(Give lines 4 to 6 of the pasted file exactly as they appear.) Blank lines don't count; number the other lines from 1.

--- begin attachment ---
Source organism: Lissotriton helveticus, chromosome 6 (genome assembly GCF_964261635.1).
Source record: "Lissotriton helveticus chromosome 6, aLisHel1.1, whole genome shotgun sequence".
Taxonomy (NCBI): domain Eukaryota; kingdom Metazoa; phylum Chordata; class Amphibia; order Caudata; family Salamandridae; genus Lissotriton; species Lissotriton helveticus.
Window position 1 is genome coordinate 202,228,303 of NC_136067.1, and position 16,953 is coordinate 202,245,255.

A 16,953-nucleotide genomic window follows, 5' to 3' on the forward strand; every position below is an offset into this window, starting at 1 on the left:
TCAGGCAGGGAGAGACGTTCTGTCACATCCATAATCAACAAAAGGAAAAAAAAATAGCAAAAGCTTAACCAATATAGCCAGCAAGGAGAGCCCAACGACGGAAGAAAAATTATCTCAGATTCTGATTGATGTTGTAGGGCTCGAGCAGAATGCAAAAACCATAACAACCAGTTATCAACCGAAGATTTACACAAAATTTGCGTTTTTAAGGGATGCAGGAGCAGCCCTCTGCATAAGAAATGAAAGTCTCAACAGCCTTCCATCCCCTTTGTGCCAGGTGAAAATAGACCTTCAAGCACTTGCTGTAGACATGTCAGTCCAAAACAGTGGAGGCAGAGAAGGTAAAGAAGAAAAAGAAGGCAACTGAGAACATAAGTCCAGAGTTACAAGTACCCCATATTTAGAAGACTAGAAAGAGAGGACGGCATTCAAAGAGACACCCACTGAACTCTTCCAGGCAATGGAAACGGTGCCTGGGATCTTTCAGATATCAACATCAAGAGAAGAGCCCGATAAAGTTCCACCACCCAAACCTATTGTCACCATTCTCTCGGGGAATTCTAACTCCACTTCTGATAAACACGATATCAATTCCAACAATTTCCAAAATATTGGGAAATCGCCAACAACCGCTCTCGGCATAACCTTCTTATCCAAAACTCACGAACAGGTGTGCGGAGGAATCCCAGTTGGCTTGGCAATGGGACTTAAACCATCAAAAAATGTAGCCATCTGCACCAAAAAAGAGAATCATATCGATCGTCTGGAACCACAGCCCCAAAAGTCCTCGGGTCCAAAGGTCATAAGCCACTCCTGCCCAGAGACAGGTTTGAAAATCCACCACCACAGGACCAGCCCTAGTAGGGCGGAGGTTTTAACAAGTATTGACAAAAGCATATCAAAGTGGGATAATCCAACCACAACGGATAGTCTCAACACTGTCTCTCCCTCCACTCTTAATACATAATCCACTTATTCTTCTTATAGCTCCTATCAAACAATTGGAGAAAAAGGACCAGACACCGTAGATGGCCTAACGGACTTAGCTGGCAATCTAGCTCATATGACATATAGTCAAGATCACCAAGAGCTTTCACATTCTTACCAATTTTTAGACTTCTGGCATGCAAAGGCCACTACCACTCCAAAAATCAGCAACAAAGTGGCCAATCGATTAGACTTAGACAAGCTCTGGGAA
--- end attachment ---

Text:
Window position 1 is genome coordinate 202,228,303 of NC_136067.1, and position 16,953 is coordinate 202,245,255.

A 16,953-nucleotide genomic window follows, 5' to 3' on the forward strand; every position below is an offset into this window, starting at 1 on the left:
TCAGGCAGGGAGAGACGTTCTGTCACATCCATAATCAACAAAAGGAAAAAAAAATAGCAAAAGCTTAACCAATATAGCCAGCAAGGAGAGCCCAACGACGGAAGAAAAATTATCTCAGATTCTGATTGATGTTGTAGGGCTCGAGCAGAATGCAAAAACCATAACAACCAGTTATCAACCGAAGATTTACACAAAATTTGCGTTTTTAAGGGATGCAGGAGCAGCCCTCTGCATAAGAAATGAAAGTCTCAACAGCCTTCCATCCCCTTTGTGCCAGGTGAAAATAGACCTTCAAGCACTTGCTGTAGACATGTCAGTCCAAAACAGTGGAGGCAGAGAAGGTAAAGAAGAAAAAGAAGGCAACTGAGAACATAAGTCCAGAGTTACAAGTACCCCATATTTAGAAGACTAGAAAGAGAGGACGGCATTCAAAGAGACACCCACTGAACTCTTCCAGGCAATGGAAACGGTGCCTGGGATCTTTCAGATATCAACATCAAGAGAAGAGCCCGATAAAGTTCCACCACCCAAACCTATTGTCACCATTCTCTCGGGGAATTCTAACTCCACTTCTGATAAACACGATATCAATTCCAACAATTTCCAAAATATTGGGAAATCGCCAACAACCGCTCTCGGCATAACCTTCTTATCCAAAACTCACGAACAGGTGTGCGGAGGAATCCCAGTTGGCTTGGCAATGGGACTTAAACCATCAAAAAATGTAGCCATCTGCACCAAAAAAGAGAATCATATCGATCGTCTGGAACCACAGCCCCAAAAGTCCTCGGGTCCAAAGGTCATAAGCCACTCCTGCCCAGAGACAGGTTTGAAAATCCACCACCACAGGACCAGCCCTAGTAGGGCGGAGGTTTTAACAAGTATTGACAAAAGCATATCAAAGTGGGATAATCCAACCACAACGGATAGTCTCAACACTGTCTCTCCCTCCACTCTTAATACATAATCCACTTATTCTTCTTATAGCTCCTATCAAACAATTGGAGAAAAAGGACCAGACACCGTAGATGGCCTAACGGACTTAGCTGGCAATCTAGCTCATATGACATATAGTCAAGATCACCAAGAGCTTTCACATTCTTACCAATTTTTAGACTTCTGGCATGCAAAGGCCACTACCACTCCAAAAATCAGCAACAAAGTGGCCAATCGATTAGACTTAGACAAGCTCTGGGAA